When you set out to eat an elephant, take small bites. That’s my philosophy and it works for me.

What about you? Do daily/weekly/monthly goals work for you? How do you get yourself motivated and keep your butt in the chair?

Oh, and by the way, I’m fifty-three. Life didn’t end at fifty and neither did my passion for writing.

Or my ability to dream and reach for that brass ring.

Hmm, wonder what I should shoot for at sixty?

Tuesday, May 18, 2010

True Confessions

By: Debbie Kaufman

This is actually my first attempt at a writer’s confessional story. You know the ones – where we bare all our dirty little secrets?

What’s my dirty little secret? Well, I used to be a contest slut, but I’ve abandoned that avocation and moved on to the big leagues.

Now, I’m an auction whore.

That’s right. An auction whore.

Every year in April the itch starts to build, and by May 1st I’m bidding like a woman possessed. I’ve bid on earrings of all types (my other little obsession), books galore, a ten day trip to Italy, baskets of kid’s soaps, lunches at RWA National, critiques from editors, agents, and authors, and, most recently a guitar that was used and autographed by Barry Gibb of the Bee Gees fame. Okay, the last one was my husband who when I told him it had just been added to the list of items yelled out (with little decorum I might add), “Bid ON IT!”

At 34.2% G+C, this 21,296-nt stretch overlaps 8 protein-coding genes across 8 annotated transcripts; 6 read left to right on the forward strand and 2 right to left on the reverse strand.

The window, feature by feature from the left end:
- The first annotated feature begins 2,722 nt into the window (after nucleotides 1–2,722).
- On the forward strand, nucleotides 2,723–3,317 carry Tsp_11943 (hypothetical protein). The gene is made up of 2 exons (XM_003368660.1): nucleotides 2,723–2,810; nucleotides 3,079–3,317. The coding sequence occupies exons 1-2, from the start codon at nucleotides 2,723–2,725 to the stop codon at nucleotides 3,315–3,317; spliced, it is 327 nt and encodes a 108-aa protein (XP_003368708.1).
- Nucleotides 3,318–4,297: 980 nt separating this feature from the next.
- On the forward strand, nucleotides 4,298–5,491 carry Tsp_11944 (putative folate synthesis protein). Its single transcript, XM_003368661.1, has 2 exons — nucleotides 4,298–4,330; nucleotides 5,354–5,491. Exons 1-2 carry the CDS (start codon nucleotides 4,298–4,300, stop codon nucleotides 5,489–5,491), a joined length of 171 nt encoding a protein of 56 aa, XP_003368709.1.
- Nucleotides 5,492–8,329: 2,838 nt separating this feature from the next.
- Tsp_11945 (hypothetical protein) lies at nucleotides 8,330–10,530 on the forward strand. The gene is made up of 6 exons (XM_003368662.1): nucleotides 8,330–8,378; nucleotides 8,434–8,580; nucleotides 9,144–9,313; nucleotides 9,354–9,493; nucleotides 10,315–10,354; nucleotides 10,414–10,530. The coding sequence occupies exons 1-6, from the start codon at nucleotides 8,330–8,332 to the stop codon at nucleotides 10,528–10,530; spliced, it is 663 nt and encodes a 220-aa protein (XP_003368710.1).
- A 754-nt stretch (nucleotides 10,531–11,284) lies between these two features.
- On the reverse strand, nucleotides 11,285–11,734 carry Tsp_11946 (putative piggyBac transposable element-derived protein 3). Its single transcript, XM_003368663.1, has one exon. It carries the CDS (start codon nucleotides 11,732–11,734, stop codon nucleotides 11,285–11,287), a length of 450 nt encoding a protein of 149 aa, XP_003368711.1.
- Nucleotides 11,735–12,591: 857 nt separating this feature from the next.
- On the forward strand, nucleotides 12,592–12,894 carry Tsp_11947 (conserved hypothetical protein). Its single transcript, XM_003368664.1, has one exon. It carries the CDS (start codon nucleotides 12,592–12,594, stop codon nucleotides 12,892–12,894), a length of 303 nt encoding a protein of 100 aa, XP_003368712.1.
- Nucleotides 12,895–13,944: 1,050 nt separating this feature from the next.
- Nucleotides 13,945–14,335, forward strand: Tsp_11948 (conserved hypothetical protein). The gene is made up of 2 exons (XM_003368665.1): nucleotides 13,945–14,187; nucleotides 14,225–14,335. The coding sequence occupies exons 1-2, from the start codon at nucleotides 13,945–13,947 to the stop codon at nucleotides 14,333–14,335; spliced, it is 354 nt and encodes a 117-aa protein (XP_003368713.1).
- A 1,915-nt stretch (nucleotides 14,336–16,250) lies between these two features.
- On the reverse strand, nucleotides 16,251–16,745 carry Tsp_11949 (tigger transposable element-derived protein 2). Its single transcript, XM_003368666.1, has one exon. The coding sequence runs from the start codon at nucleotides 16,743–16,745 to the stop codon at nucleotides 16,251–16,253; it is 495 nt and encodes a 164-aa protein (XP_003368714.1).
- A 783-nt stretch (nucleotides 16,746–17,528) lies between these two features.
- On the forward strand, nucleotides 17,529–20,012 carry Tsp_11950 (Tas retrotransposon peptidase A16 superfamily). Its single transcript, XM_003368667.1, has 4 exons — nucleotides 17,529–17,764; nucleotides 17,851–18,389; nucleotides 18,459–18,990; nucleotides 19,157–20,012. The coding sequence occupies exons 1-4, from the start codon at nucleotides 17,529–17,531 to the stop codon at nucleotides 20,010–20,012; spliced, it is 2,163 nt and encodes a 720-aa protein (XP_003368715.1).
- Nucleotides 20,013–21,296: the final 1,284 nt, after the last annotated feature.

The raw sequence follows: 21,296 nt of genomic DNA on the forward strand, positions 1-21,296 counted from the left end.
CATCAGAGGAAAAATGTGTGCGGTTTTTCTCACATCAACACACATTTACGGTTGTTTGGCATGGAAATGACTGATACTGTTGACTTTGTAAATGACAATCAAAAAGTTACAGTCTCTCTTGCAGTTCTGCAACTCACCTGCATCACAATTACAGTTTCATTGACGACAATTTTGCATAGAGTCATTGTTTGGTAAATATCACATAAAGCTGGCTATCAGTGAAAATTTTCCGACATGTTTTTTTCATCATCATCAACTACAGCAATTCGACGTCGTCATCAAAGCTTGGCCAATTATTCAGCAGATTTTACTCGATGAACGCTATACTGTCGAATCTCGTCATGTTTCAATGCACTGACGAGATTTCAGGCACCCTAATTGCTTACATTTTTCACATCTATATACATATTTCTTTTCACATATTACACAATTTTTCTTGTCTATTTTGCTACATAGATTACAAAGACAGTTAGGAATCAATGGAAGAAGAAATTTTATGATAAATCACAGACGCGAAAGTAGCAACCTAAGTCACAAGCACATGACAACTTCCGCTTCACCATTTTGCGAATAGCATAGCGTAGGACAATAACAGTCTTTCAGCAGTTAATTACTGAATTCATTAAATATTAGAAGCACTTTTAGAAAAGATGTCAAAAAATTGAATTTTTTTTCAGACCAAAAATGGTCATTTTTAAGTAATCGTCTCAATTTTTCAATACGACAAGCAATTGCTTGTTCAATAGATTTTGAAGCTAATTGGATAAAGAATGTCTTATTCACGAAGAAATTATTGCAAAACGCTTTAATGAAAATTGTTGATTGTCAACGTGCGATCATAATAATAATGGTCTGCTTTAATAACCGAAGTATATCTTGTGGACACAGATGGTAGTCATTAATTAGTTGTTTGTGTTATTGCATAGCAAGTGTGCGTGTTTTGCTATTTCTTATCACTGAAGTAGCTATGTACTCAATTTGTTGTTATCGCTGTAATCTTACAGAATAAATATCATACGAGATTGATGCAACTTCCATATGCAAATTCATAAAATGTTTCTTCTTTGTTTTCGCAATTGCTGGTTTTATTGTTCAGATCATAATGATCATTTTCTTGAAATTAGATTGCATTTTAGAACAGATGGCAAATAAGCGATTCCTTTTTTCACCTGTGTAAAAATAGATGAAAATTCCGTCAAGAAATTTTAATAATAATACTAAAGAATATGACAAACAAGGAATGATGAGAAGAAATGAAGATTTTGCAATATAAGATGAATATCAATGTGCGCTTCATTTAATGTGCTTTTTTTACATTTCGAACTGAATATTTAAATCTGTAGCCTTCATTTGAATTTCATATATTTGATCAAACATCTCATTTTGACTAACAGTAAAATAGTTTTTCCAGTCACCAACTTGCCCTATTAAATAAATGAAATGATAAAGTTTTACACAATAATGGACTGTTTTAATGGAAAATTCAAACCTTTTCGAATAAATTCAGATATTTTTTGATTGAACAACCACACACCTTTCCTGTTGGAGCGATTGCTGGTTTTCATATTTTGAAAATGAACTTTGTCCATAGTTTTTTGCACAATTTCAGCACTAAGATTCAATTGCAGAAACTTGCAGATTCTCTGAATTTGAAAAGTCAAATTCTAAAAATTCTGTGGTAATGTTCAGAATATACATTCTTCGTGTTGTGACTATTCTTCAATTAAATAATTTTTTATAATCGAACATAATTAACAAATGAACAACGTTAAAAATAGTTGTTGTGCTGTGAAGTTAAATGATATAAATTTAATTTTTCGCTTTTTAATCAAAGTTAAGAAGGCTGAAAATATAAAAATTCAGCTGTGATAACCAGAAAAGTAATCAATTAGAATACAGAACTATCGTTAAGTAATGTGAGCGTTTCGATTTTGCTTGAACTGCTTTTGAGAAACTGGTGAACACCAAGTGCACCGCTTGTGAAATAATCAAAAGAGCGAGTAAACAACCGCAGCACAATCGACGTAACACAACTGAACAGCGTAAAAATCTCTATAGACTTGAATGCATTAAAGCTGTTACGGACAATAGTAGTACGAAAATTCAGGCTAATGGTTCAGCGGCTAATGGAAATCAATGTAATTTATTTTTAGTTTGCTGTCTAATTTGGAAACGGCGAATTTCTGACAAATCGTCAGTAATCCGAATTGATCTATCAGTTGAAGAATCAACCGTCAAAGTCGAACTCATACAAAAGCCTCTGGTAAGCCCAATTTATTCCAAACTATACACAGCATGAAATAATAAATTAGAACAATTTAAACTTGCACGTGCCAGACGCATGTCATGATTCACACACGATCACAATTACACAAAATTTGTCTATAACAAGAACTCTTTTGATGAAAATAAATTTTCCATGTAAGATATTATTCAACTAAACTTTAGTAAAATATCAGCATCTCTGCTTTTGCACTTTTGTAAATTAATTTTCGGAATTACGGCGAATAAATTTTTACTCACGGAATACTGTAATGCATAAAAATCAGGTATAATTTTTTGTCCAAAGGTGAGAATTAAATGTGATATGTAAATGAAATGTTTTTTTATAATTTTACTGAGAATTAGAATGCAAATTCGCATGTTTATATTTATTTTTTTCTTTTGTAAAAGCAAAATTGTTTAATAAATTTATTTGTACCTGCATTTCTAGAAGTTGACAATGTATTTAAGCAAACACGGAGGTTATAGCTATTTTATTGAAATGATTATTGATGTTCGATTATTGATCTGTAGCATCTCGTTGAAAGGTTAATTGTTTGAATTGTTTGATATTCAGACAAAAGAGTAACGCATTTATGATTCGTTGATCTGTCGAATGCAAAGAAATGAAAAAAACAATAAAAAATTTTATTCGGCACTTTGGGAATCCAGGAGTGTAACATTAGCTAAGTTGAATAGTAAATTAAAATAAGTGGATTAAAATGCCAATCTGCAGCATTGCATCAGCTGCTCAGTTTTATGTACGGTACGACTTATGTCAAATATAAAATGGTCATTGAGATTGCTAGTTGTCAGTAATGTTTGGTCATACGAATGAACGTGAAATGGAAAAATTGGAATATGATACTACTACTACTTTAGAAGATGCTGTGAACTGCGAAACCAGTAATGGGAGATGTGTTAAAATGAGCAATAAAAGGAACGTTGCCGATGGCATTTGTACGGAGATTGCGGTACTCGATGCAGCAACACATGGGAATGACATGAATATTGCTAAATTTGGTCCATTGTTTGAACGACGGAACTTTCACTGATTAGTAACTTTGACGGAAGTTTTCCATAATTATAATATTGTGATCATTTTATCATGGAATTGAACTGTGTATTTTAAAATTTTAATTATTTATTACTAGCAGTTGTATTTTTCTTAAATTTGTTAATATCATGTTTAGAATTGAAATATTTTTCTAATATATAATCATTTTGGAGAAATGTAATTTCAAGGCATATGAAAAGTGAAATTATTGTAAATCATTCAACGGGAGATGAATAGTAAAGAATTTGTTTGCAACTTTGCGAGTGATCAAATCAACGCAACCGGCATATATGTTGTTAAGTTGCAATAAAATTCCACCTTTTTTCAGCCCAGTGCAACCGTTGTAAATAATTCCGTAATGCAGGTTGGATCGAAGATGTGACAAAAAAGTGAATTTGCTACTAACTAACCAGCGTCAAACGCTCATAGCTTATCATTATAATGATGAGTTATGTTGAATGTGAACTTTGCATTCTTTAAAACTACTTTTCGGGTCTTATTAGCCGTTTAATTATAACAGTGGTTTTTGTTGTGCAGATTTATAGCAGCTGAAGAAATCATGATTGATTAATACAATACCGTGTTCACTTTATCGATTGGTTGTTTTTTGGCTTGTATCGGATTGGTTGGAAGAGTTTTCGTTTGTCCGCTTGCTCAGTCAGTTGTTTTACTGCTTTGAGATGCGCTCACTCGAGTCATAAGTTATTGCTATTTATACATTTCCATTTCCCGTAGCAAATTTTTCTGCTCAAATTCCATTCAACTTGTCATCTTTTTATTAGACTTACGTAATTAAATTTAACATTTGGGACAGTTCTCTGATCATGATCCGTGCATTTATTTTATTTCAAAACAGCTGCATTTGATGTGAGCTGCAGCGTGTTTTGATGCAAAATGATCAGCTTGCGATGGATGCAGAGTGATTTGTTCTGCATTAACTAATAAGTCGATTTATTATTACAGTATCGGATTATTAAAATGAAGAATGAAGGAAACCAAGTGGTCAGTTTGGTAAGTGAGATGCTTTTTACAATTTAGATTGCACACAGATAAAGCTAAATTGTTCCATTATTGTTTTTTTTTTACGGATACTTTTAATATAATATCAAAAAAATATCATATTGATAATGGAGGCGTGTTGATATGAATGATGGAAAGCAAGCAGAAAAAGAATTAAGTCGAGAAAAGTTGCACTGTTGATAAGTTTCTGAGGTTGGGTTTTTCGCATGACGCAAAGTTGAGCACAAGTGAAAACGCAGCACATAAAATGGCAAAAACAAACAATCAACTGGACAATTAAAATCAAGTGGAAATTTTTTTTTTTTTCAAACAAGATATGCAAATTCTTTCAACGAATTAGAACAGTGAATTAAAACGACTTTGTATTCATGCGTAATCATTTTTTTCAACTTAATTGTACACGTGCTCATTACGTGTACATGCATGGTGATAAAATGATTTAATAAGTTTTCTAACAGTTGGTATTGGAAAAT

Did I say that the opening bid was $300? I think I just went from back alley auction whore to high class auction escort.

If you haven’t guessed by now, I’m talking about Brenda Novak’s annual auction to raise money for diabetes research. It’s a huge extravaganza with offerings that literally fit the bill of “something for everyone.” Now, I admit the editor/agent offerings can get a little pricey at the end, but the author critiques can be a real bargain and come in every flavor from YA to erotic.

Another great bargain this year is Brenda’s Mentorship contest. This is my favorite offering this year and is an unparalleled opportunity for the lucky winner.

This year my obsession moved to a new level. I organized a category for my other blog sisters, The Petit Fours and Hot Tamales blog (okay, so I’m a blog ho too!). We put our own donations into the mix in the Blog Bounty from Petit Fours and Hot Tamales Category. Say, I think we need a cutesy name for the Romance Magicians category next year! I'll organize it.

We were generously joined by agent Chelsea Gilmore of the Maria Carvainis Agency. Find her offer to critique your 50 pages with a ONE WEEK turn around under agent evaluations.

So, why am I so obsessed with this great cause? Well, I did say it was a confessional, right?